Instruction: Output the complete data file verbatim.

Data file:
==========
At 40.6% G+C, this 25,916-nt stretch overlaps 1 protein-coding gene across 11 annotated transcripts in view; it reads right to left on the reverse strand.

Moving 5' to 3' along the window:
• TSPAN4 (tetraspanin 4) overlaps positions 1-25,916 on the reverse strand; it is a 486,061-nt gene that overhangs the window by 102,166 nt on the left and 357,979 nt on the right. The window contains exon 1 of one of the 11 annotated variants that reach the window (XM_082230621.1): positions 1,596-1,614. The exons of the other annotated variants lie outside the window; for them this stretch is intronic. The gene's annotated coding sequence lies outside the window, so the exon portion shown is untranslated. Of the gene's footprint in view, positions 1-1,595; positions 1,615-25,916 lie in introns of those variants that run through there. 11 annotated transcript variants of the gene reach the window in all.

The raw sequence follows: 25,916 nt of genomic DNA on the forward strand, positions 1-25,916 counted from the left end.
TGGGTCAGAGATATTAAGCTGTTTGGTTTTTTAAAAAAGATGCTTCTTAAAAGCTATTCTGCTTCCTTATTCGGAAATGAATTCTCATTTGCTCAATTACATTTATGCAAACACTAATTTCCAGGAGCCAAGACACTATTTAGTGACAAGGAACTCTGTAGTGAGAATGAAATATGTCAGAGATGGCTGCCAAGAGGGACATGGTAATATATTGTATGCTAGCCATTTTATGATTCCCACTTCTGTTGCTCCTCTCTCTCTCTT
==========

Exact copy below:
At 40.6% G+C, this 25,916-nt stretch overlaps 1 protein-coding gene across 11 annotated transcripts in view; it reads right to left on the reverse strand.

Moving 5' to 3' along the window:
• TSPAN4 (tetraspanin 4) overlaps positions 1-25,916 on the reverse strand; it is a 486,061-nt gene that overhangs the window by 102,166 nt on the left and 357,979 nt on the right. The window contains exon 1 of one of the 11 annotated variants that reach the window (XM_082230621.1): positions 1,596-1,614. The exons of the other annotated variants lie outside the window; for them this stretch is intronic. The gene's annotated coding sequence lies outside the window, so the exon portion shown is untranslated. Of the gene's footprint in view, positions 1-1,595; positions 1,615-25,916 lie in introns of those variants that run through there. 11 annotated transcript variants of the gene reach the window in all.

The raw sequence follows: 25,916 nt of genomic DNA on the forward strand, positions 1-25,916 counted from the left end.
TGGGTCAGAGATATTAAGCTGTTTGGTTTTTTAAAAAAGATGCTTCTTAAAAGCTATTCTGCTTCCTTATTCGGAAATGAATTCTCATTTGCTCAATTACATTTATGCAAACACTAATTTCCAGGAGCCAAGACACTATTTAGTGACAAGGAACTCTGTAGTGAGAATGAAATATGTCAGAGATGGCTGCCAAGAGGGACATGGTAATATATTGTATGCTAGCCATTTTATGATTCCCACTTCTGTTGCTCCTCTCTCTCTCTT